Jer 7:23-28; Ps 95:1,2,6-9; Lk 11:14-23: If you harden your heart you can’t listen; if you are deaf you can’t hear. Hearing is a prerequisite for listening. Anyone who prays the Liturgy of the Hours is very familiar with our responsorial psalm in today’s mass. Psalm 95 is often used as the invitatory psalm for the Office of Readings or Morning Prayer. Beginning the day with prayer demands a certain level of openness to the Word of the LORD. For those who harden their hearts, there is no prayer. There is no growth. There is no obedience. We are summoned to hear and listen so that we can dialogue with the very Word Made Flesh and so alive among us in the Body of Christ, the Church. When we listen and respond we sing a joyful song to the LORD. We acclaim the only Rock who saves us. Indeed, we come into his presence giving thanks and almost dancing for joy. We bow down before him in worship at the altar of his sacrifice, and we kneel before the tabernacle of the Lord Jesus who is “with us always”. This Good Shepherd has beckoned us because he knows each of us by name, and we are in the flock for which he lays down his life. We want to hear his voice and learn to trust him in all our suffering. Trust him rather than test him. Our ancestors tested him at Meribah and we remember that painful event. They were grumbling against Moses and the LORD. The very core of their complaint went something like this. If the LORD is for us, if indeed he has brought us out of Egypt, why does he abandon us now to desert thirst? Surely this LORD of whom you speak Moses is not a god at all. Perhaps he is a demon. This kind of doubt and confusion came out of the deepest and darkest places in the hearts of the former slaves. Their pain was felt by the LORD who “though he cannot suffer he can suffer with”. As Saint Bernard explains the LORD feels with us, the LORD has compassion—he suffers with. This LORD listens closely to our hearts and he warns the prophet Jeremiah that the people will not accept correction, but preach to them anyway. The Lord Jesus confronts the accusation that the Father confronted. When he heals a mute person some accuse him of healing by the power of the evil one. They were afraid of the finger of God touching their lives.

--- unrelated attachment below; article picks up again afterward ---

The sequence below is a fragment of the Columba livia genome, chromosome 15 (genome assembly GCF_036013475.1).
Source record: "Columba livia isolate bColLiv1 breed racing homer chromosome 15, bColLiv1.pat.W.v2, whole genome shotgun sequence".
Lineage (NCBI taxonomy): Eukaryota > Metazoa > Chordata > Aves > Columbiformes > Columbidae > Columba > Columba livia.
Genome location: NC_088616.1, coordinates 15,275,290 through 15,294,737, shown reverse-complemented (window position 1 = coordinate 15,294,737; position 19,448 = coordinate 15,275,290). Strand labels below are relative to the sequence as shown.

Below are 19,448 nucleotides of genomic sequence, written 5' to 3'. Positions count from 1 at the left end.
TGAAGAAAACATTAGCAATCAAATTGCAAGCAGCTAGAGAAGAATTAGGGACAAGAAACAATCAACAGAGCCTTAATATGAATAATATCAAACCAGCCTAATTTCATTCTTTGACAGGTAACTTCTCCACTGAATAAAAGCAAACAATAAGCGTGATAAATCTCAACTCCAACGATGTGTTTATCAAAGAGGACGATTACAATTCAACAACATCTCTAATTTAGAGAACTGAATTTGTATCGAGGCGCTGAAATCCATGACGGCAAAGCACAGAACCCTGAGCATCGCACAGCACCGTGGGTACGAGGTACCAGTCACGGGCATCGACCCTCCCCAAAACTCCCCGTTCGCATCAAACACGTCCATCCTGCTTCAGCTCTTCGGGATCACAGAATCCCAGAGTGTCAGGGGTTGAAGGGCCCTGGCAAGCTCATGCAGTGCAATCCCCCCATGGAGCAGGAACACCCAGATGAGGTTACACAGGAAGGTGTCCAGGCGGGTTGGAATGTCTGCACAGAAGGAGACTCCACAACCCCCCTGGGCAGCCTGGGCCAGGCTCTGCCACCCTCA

One of the most painful lines in today’s first reading from Jeremiah is this one, “the word itself is banished from their speech”. If the Word of the LORD is not on their tongues, if they are mute, then the Word is not in their hearts. If the Word of the LORD is banished, cast out, deliberately excluded, then their hearts are empty and their speech is noise. As the LORD explains to Jeremiah, from the exodus until the present the people have refused to listen to the LORD and have not walked in his ways, “they have not obeyed me nor paid heed; they have stiffened their necks and done worse than their fathers”. This stiffened neck is not unlike the obdurate and obstinate heart of Pharaoh. Though they left Egypt, that place of slavery; they took idols with them on their journey. They even took some of Pharaoh’s heart, and they acted as he did. They turned their backs to the LORD; they refused to turn their faces to the LORD. This hard-hearted people soon became deaf to the Word of Life and there was only muted speech to proclaim his Word that saves. Neither prophets of old, like Jeremiah, nor prophets in our own day, like you and me, can use hard hearts as an excuse for not preaching the life-giving Word of God. This word continues to seep into the hearts of the mutes, and soon the Lord Jesus will set them free.
The Lord Jesus takes on a mute demon in today’s gospel. He is not afraid because he is the fullness of the Word of the LORD. Indeed, he is the Word-Made-Flesh. The Lord Jesus takes on and defeats all such enemies. He comes to make our hearts secure. He comes to save his people from their starvation diet. He comes to put a new word of praise into the mouths of his people. The Lord Jesus is not mute before the grumbling of the crowd. He takes on their false judgment. He takes on their demand for another sign. First, he appeals to their logical minds. If Satan gives me the power to cast him out then he is fighting himself. Second, he appeals to their sense of loyalty. If Satan uses me to cast him out then he also uses your rabbis to cast him out. Finally, the Lord Jesus confronts the very issue that disturbs that crowd the most. “But if it is by the finger of God that I drive out demons, then the Kingdom of God has come upon you.” Resistance is futile. Where do you stand? This is the question that each member of that crowd does not want to answer, and the Lord Jesus warns them their time for hesitation has ended. “Whoever is not with me is against me, and whoever does not gather with me scatters.” The Kingdom of God is at hand. Now, each of us must decide whether we stand with or scatter about.